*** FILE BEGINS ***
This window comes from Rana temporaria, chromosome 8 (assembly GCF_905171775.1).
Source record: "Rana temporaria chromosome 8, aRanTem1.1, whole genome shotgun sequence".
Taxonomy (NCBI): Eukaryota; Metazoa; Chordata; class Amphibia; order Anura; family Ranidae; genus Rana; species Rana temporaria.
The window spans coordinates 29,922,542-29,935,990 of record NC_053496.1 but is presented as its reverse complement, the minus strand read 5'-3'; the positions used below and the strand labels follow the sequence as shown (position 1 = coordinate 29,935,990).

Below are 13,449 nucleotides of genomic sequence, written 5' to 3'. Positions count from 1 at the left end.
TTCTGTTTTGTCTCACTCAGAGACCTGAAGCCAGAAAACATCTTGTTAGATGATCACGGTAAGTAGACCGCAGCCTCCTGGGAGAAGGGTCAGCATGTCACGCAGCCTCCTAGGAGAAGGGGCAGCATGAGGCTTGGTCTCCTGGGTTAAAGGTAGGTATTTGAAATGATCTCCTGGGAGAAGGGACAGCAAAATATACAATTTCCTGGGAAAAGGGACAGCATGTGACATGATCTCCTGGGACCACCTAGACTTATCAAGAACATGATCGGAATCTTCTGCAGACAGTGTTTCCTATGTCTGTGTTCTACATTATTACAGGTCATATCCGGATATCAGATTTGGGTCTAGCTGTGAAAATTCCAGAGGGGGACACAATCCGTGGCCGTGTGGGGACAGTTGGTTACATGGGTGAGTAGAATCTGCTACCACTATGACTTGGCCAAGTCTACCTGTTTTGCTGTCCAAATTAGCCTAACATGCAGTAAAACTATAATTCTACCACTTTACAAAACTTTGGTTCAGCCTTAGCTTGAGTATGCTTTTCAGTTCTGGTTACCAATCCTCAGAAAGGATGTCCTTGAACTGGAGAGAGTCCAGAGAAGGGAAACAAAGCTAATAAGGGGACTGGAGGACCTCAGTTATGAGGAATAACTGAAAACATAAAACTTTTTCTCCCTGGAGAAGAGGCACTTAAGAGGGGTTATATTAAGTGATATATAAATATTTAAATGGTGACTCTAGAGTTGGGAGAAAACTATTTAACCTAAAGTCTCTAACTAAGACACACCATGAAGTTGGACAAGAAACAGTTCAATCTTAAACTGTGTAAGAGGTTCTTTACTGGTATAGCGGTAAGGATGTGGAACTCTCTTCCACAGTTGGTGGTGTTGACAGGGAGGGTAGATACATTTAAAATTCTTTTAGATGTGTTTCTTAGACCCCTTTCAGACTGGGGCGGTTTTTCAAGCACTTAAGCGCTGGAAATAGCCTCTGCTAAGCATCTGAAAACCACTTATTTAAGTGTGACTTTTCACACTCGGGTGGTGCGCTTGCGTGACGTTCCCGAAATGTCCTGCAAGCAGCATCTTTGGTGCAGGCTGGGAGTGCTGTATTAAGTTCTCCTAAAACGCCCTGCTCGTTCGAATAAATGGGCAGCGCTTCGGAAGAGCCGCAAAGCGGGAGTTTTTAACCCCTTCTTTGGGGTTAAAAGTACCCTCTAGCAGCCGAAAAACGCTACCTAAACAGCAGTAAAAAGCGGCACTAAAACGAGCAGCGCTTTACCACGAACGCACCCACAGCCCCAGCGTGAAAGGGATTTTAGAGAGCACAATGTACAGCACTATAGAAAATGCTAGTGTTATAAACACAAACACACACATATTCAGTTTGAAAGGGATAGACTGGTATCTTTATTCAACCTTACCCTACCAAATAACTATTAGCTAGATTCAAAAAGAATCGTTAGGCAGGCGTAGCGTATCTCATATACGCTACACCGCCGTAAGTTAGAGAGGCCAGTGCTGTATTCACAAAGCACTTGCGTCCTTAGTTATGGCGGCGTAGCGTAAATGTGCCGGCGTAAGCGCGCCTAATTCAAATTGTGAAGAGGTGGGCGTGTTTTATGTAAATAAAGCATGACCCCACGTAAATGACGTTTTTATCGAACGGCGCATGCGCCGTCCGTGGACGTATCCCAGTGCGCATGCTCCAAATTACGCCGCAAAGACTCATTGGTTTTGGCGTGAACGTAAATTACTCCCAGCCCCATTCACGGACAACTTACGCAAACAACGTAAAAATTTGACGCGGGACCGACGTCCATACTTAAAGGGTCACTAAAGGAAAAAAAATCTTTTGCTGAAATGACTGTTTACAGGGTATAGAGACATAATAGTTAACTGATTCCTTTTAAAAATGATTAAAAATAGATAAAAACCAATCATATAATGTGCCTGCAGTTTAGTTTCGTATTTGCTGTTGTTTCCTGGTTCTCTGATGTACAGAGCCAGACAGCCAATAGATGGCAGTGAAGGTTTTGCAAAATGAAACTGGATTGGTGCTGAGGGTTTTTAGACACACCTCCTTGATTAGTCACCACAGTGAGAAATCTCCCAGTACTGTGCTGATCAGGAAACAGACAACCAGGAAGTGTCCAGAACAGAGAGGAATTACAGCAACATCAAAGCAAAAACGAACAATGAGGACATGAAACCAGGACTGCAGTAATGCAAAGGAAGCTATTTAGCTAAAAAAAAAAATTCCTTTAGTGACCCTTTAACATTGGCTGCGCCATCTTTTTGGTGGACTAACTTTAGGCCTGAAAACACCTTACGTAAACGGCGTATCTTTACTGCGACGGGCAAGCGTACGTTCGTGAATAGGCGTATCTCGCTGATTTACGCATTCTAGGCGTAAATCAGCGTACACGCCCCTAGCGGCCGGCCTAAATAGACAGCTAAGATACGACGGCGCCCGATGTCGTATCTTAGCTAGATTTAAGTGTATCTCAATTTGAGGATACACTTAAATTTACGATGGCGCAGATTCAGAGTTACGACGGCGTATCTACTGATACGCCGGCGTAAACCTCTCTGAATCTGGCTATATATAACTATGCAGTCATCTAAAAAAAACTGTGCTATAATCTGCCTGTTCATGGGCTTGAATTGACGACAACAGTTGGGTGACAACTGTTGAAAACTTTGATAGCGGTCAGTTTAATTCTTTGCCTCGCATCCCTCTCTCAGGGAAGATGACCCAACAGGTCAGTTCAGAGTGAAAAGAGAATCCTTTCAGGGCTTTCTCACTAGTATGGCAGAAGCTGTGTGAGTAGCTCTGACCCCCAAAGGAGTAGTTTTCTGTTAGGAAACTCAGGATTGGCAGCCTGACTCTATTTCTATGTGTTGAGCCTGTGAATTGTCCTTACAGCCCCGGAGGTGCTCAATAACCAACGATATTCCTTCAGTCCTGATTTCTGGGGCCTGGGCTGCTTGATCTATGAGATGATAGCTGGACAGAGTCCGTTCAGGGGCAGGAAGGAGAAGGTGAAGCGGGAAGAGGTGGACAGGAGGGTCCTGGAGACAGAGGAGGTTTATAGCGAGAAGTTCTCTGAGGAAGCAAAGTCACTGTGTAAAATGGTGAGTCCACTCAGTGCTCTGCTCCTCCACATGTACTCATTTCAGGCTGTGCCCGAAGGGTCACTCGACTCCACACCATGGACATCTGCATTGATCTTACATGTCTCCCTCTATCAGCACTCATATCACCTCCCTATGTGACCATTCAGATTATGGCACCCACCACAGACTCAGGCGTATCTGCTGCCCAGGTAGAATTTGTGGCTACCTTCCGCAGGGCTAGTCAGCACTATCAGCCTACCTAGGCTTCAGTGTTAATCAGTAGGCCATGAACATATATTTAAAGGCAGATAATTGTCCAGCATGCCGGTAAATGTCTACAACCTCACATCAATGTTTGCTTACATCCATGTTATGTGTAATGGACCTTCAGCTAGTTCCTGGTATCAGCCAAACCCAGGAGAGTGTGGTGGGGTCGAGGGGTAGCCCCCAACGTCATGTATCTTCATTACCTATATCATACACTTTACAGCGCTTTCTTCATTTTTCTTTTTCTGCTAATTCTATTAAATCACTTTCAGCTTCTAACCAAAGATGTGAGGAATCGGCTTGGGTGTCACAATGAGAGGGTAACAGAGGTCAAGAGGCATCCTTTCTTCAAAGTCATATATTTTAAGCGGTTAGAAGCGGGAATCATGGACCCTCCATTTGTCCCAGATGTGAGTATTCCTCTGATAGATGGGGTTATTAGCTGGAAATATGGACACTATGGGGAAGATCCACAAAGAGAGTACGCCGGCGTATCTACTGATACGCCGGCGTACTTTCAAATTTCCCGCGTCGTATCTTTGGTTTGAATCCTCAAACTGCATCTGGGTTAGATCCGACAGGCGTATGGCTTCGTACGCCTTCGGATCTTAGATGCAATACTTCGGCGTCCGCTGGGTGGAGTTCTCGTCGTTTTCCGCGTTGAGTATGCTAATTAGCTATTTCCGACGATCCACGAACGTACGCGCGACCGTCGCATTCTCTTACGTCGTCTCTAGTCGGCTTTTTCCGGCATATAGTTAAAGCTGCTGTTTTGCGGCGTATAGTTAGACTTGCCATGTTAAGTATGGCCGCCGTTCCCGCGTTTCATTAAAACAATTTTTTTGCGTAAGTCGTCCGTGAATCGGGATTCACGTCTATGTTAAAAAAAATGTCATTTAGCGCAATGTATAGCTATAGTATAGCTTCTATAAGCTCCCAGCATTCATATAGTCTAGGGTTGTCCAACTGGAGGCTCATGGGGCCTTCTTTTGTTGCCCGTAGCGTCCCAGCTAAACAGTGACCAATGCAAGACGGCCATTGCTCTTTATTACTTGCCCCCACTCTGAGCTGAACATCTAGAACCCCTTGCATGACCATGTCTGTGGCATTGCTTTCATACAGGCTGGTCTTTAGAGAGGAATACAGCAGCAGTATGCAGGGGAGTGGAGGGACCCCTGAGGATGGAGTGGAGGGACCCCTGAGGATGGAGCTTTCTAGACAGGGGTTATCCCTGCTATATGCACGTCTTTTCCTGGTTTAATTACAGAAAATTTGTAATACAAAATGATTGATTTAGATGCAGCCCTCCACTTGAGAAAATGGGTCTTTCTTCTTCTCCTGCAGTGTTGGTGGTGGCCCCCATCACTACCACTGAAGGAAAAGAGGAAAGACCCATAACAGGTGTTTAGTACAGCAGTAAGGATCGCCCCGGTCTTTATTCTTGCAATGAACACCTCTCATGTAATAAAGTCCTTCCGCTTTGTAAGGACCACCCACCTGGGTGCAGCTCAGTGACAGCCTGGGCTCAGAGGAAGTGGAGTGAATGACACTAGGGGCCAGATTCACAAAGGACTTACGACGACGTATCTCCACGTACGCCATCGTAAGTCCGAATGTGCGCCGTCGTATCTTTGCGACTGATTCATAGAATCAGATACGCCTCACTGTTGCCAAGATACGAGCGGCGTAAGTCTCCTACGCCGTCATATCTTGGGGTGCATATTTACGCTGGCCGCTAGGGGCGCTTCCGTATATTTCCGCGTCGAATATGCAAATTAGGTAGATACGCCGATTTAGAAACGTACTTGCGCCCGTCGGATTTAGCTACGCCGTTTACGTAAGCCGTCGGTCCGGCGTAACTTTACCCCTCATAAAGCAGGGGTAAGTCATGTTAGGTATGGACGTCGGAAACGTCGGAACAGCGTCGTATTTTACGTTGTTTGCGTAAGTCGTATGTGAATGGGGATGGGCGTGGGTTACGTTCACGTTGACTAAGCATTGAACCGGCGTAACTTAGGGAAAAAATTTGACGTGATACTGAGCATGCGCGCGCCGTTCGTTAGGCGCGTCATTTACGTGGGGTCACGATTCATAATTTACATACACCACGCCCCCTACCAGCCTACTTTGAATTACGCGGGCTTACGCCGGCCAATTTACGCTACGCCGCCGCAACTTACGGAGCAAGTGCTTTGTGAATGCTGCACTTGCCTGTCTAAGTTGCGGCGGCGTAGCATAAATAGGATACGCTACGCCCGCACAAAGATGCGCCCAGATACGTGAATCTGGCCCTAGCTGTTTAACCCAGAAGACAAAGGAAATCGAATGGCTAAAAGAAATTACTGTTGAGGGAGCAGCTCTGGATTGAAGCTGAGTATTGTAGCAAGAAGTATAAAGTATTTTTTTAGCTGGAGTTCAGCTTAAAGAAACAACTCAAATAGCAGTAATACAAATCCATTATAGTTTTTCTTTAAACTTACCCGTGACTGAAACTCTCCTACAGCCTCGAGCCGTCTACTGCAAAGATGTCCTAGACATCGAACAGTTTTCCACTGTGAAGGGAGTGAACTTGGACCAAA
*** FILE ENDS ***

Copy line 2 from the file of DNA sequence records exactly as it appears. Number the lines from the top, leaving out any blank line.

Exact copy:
Source record: "Rana temporaria chromosome 8, aRanTem1.1, whole genome shotgun sequence".